A Chabad shlicha who has married off all her children said to me: “For the first time in 40 years of shlichut I sat down to the Seder on Pesach with only my husband. I’m embarrassed to admit it, but it was a pleasure.”

Other friends dare to whisper to me that they enjoy being at home with the kids, enjoy getting to know them from up close.

Mothers tell secretly that the joy of a child who is not being sent to a daycare center at age six months but is staying home instead, makes it all worth it.

A good friend who has been working for the past six months from home says that he doesn’t know how he’ll go back to working in the company offices. He is so happy with the way things are now.

When I think about all this, I cannot escape feeling that the world has undergone a kind of purification, cleansing. The virus is forcing us to divest ourselves of various extraneous layers and meets us up with a more exposed version of ourselves, of our lives. Unfortunately, this has come with a painfully high price tag. Chassidut describes the Deluge of parashat Noach as a purifying mikvah, which washed off and cleansed the world. It is as if Hashem immersed the entire world in a mikvah. The price then was immense, but apparently the deed had to be done.

If I had the courage, I would say that the Corona virus, too, is a kind of mikvah for the whole world. It has brought about a peeling away of undesirable layers, purification, tahara and refinement of the world. By the way, there is no purification or peeling of layers without pain. Even peeling an onion provokes tears.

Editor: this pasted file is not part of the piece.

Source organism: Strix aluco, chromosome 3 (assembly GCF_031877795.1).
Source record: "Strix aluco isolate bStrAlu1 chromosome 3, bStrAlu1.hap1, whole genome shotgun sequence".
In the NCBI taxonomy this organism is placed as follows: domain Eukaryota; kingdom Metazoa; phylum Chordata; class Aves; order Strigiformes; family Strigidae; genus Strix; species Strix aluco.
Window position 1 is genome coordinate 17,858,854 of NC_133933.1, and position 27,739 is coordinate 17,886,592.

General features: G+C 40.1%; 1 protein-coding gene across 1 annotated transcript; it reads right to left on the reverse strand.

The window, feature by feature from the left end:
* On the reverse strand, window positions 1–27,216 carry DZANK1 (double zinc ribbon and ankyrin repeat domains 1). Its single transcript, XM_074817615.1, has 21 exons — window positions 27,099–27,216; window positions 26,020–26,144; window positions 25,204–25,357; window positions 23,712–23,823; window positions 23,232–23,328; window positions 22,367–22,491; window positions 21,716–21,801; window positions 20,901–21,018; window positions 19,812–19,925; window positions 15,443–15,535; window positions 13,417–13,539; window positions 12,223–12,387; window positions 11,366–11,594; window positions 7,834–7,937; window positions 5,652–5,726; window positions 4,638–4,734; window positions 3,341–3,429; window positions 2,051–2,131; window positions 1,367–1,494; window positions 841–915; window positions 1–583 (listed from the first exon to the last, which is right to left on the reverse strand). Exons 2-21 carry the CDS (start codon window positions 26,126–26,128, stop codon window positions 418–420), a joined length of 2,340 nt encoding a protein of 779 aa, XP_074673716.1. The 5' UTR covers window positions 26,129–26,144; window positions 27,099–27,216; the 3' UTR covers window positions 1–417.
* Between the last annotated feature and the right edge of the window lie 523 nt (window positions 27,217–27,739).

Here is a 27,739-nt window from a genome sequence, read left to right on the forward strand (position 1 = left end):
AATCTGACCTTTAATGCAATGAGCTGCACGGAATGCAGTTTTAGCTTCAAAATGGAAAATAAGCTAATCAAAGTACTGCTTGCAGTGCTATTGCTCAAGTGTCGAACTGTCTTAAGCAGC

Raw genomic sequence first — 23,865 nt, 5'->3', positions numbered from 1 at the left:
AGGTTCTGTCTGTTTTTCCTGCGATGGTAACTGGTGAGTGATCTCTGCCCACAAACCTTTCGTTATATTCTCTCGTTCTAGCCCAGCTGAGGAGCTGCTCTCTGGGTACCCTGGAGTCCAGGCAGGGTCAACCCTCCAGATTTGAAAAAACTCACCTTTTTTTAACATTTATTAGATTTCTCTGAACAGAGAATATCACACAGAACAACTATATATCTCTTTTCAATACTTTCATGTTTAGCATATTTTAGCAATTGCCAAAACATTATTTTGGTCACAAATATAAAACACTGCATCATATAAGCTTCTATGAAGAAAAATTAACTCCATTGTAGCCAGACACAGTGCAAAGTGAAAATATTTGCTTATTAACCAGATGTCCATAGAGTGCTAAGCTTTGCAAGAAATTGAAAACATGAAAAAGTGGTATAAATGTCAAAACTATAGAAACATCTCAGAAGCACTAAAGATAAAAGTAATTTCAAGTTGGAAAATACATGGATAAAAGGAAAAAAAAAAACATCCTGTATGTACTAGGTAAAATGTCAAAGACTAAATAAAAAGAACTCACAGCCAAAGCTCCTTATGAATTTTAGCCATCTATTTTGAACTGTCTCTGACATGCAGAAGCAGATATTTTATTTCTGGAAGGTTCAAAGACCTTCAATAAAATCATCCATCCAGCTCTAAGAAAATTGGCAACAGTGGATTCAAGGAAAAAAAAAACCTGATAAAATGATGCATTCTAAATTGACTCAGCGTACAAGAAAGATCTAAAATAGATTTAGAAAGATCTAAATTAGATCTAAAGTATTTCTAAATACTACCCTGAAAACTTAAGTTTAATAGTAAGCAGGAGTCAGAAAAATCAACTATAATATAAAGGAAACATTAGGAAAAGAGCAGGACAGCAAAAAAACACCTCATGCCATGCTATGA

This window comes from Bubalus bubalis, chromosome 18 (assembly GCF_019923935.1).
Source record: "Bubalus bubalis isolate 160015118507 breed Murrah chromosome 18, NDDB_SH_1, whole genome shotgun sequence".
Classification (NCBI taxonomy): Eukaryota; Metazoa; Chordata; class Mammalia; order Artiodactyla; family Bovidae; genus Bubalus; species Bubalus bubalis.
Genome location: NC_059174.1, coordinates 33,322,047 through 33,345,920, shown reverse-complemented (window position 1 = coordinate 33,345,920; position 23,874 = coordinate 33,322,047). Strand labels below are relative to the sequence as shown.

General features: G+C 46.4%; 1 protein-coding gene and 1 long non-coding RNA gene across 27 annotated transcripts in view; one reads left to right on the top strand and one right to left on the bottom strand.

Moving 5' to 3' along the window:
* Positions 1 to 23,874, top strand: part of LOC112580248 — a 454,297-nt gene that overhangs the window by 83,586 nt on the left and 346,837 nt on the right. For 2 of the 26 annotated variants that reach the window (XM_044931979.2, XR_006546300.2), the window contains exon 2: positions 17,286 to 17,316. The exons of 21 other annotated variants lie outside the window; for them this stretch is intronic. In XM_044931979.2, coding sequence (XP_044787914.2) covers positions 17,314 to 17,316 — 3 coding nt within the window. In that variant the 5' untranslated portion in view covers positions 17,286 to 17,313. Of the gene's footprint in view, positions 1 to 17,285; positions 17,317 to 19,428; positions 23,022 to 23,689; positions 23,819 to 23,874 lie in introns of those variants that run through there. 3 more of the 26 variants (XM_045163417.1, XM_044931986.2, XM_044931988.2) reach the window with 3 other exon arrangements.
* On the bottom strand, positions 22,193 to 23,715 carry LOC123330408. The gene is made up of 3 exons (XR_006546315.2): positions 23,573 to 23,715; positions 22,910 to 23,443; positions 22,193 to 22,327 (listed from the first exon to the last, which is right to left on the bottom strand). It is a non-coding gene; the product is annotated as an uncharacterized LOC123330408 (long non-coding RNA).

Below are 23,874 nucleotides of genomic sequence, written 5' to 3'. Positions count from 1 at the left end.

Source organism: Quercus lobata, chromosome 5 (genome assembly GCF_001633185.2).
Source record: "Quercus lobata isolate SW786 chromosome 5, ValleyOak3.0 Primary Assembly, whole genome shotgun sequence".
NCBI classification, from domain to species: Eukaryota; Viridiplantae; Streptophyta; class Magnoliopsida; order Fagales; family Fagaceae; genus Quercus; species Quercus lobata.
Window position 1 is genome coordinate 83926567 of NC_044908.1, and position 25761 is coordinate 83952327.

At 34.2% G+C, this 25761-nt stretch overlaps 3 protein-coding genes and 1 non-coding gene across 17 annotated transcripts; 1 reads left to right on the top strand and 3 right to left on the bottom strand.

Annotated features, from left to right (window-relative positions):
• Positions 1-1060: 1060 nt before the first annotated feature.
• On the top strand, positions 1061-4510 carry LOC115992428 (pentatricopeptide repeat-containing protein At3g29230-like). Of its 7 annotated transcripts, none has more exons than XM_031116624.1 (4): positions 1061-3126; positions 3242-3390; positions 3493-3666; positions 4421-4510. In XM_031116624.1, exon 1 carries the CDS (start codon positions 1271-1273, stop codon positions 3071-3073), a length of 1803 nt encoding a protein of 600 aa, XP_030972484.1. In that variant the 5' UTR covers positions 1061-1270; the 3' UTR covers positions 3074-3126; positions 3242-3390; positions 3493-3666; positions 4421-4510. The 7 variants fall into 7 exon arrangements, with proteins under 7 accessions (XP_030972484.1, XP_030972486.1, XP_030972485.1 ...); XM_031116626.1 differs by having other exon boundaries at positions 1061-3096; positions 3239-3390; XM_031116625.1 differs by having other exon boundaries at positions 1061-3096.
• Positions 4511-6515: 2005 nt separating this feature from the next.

May we know to keep this in our lives even after the Corona.


Shabbat Shalom,


Rabbi Zalmen Wishedski

The name of the game

 A few weeks ago, a yeshiva boy called me up to consult with me. He is happy in the yeshiva, and he is learning quite well, but every once in a while he has days when he feels that he is not really connected to the yeshiva and to what it has to offer. Sometimes the learning and the davening really touch his soul and he feels that they are part of him, and sometimes this feeling disappears. He continues to learn and to daven, but he does it on automatic drive. Even during a hitva’adut, which naturally tends to connect, he sometimes feels a part of it and sometimes he just sits and waits for it to be over.

“Please advise me how to cope with this,” he requested.

“I have no advice for you,” I replied, “but I have a prophecy. This challenge of good days and days that are not so good is going to be part of your life till 120, be’ezrat Hashem in good health. Try not to get confused by it. Go forward knowing that there will always be ups and downs. For more than forty years I have been coping more or less with what you describe. That is the way we were created, and that is the name of the game.”

I didn’t have a quote for him at that moment, but this week I saw something that the Rebbe said on Shabbat Bereishit (the Shabbat when we read parashat Bereishit), 5742 (1981): “What is to be learned from the general story about the sin of the Tree of Knowledge is that the general work of man is that he has a yetzer hara  (evil inclination), and his job is not to be cowed by it; on the contrary, he should vanquish it. Of course, the work of battling the yetzer hara is a greater and more sublime work than working in a situation where there is no need to battle the yetzer hara.”